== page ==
We can make some back-of-the-envelope calculations to estimate the CNS concentration of PBT2 in humans based on 250 mg dosing and an 80-kg patient with slightly above-average adipose tissue compared to healthy 20-year-olds. Assuming that 50% of total body weight is water and that non-complexed PBT2 will be distributed evenly, the expected plasma concentration would be 23 micromolar. Sheng 1979 reports that mice have a total body water of about 60-65% of their weight, so an initial estimate of PBT2 concentration after a 30 mg/kg dose would yield a concentration of 170-184 micromolar. Obviously, these concentrations were not achieved in vivo, possibly due to first-pass metabolism in the liver. If 30 mg/kg dosing in mice yielded brain concentrations of 1.17-2.94 micromolar, including the protein-bound fraction, it is plausible that dosing humans at 3.1 mg/kg yields brain concentrations that are closer to 0.12-0.30 micromolar, including the protein-bound fraction and free PBT2 concentrations of only 6-15 nanomolar. Low nanomolar concentrations in this range have not been observed to be effective in any preclinical biochemical, cellular, or in vivo model. It is not safe to assume that glycogen synthase kinase 3 phosphorylation and Abeta clearance will occur in physiologically meaningful quantities if the brain concentration in the human central nervous system is much lower than concentrations used in the preclinical experiments.

Because of the theoretical risk of permanent neurological injury associated with dramatically higher dosing, it would be preferable to study high-dose PBT2 in patients who have nothing to lose, such as those with more advanced Huntington's or Alzheimer's disease. The ethical issues surrounding high-dose experimentation on mentally impaired people are not straightforward, but I am confident that patients with these diagnoses are sufficiently desperate that patients or their family members will be more than willing to take large risks for the possibility of a successful treatment. At the very least, the neurotoxicology data from clioquinol in baboons suggest that there is a large range of dose increases that could be tolerated before reaching the danger zone.

Next Steps

Given the available data, I expect a mixed result from the IMAGINE trial. There may be some minimal cognitive benefit, but it will be apparent only with data contortions - perhaps a peculiar subgroup analysis, or a semi-acceptable statistical test. We are quite likely to see a decrease in CSF Abeta 1-42 levels, as in the Phase 2a data, but the magnitude of the decrease will probably be small. A small, borderline-significant decrease in amyloid on PiB PET scans is likely. I predict that there will be no difference in brain volume by MRI and probably no difference in fluorodeoxyglucose PET imaging. I consider it very unlikely that IMAGINE will have a powerful, incontrovertible result that will suffice for drug registration, and moderately improbable that the data will be strong enough to convince Prana's many doubters.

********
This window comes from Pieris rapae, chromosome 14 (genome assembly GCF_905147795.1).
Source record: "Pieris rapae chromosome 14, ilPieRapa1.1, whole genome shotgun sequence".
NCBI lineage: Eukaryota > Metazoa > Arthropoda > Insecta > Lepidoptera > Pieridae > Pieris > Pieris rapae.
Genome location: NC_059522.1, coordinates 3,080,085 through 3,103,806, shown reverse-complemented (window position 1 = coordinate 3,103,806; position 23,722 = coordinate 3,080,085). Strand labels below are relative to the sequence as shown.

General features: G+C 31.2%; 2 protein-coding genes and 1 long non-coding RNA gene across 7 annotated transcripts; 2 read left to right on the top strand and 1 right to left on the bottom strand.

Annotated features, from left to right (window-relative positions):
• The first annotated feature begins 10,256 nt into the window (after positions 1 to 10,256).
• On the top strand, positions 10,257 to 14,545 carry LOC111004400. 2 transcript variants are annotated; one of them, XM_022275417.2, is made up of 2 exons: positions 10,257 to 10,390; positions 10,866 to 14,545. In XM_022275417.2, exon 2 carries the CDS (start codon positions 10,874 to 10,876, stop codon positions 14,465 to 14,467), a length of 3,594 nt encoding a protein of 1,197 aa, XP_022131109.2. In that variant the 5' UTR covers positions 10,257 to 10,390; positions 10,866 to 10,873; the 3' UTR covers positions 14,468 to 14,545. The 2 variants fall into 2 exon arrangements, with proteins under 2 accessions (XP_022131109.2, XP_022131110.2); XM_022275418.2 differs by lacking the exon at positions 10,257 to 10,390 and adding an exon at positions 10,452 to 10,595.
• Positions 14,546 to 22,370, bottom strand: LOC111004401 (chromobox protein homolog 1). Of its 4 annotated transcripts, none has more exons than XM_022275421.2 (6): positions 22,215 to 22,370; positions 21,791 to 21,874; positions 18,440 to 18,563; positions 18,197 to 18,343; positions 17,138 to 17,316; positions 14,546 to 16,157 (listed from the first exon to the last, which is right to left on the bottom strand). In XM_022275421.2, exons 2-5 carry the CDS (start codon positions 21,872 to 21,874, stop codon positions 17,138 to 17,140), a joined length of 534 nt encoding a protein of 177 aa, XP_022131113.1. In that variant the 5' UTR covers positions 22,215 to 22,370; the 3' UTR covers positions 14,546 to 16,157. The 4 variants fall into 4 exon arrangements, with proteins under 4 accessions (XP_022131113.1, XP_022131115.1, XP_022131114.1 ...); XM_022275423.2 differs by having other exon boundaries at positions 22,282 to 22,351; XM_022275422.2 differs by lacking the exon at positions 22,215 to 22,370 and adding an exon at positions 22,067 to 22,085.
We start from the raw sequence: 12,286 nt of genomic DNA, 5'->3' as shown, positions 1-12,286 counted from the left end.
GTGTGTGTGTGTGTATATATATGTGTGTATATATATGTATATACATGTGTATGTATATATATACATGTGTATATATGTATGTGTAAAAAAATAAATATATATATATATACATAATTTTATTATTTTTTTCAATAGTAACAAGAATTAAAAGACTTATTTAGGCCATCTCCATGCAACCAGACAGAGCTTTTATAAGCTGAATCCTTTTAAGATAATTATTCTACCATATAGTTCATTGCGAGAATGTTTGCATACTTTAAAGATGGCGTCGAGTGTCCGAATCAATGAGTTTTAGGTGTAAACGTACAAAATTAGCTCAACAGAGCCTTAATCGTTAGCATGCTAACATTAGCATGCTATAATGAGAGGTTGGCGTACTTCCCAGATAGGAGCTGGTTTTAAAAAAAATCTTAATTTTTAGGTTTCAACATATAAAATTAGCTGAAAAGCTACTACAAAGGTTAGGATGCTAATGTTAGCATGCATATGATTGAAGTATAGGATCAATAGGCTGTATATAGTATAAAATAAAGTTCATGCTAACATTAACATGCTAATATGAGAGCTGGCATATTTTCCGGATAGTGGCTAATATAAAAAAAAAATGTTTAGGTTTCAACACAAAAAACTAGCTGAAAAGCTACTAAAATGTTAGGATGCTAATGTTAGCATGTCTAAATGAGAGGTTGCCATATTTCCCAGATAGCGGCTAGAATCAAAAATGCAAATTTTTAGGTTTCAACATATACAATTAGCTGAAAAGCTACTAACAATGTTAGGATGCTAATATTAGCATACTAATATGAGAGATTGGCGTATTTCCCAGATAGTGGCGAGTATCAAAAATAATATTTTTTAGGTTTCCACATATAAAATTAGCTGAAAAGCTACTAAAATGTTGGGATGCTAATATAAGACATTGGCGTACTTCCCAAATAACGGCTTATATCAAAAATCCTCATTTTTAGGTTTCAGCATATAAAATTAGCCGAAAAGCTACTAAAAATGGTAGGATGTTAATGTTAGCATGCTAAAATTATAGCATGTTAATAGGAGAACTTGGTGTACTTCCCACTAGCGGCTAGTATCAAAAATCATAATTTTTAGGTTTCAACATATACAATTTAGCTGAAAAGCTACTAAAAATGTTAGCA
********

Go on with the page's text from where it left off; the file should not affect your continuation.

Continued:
The best move for Prana after the results will be to measure the PBT2 levels in the CSF samples from the IMAGINE trial. Alternatively, subgroup analysis suggesting better efficacy in underweight or hypoalbuminemic patients could suggest that underdosing is taking place. If the levels of free PBT2 in the CSF are low (as I expect them to be), Prana should perform a short-term dosing trial in which the company identifies a higher safe dose. Such a trial could be performed in a few months at minimal cost. It need not be large, nor would such a trial need to include expensive PET scans. However, CSF sampling, possibly with tritiated or carbon-14 labeled drug, would be advisable to prove that adequate drug concentrations are being obtained in the CNS. It may also be helpful to study patients with more advanced disease than have been treated with PBT2 thus far. As soon as higher safe dosages are identified, the company could move into a definitive, pivotal Phase 3 trial with a reasonably high likelihood of success.

Authors suggesting that a company is overpriced often become targets of unhappy shareholders. I wish to emphasize that I am not "against" Prana and that I believe its hypothesis to be fundamentally correct. As a physician and decent human being, I desperately want Prana to find a cure for Alzheimer's disease, Huntington's disease, and other neurodegenerative disorders. I also believe that Prana's scientific staff are among the best in the world in Alzheimer's research. However, given the weak results reported hitherto, it would be in patients' (and investors'!) best interests if Prana revisited the dosing strategy and considered increasing the dose to levels more comparable to the animal models in which PBT2 was an incontrovertible success.

Disclosure: I have no positions in any stocks mentioned, but may initiate a long position in PRAN over the next 72 hours. I wrote this article myself, and it expresses my own opinions. I am not receiving compensation for it (other than from Seeking Alpha). I have no business relationship with any company whose stock is mentioned in this article.

Additional disclosure: This is an exceptionally volatile and risky stock with short-term movements of +/- 40% being common. I may initiate a long or short position in the stock (possibly through options) at any time. If you find any errors in this article, please have the kindness to call them to my attention. Rely on your own due diligence for all of your investment decisions.

Source: Prana: Right Drug, Wrong Dose